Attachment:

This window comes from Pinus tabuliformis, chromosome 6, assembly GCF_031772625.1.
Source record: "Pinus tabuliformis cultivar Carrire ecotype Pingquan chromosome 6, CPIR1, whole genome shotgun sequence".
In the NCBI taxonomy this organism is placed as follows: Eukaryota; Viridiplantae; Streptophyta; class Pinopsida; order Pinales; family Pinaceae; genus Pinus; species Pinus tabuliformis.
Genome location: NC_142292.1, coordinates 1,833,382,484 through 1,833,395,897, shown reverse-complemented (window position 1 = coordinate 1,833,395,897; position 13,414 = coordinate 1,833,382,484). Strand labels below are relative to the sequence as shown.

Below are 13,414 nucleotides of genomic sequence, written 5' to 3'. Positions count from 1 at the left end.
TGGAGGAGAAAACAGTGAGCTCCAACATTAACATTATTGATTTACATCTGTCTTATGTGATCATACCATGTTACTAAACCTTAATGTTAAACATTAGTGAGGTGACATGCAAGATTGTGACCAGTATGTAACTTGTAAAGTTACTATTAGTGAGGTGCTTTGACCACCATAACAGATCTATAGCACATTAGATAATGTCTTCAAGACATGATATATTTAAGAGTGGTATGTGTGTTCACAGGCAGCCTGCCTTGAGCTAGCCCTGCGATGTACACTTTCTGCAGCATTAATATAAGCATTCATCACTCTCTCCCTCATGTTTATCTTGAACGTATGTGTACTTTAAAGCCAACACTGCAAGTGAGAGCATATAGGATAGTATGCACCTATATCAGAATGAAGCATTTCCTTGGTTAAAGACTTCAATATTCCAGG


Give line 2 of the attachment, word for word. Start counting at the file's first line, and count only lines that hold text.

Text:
Source record: "Pinus tabuliformis cultivar Carrire ecotype Pingquan chromosome 6, CPIR1, whole genome shotgun sequence".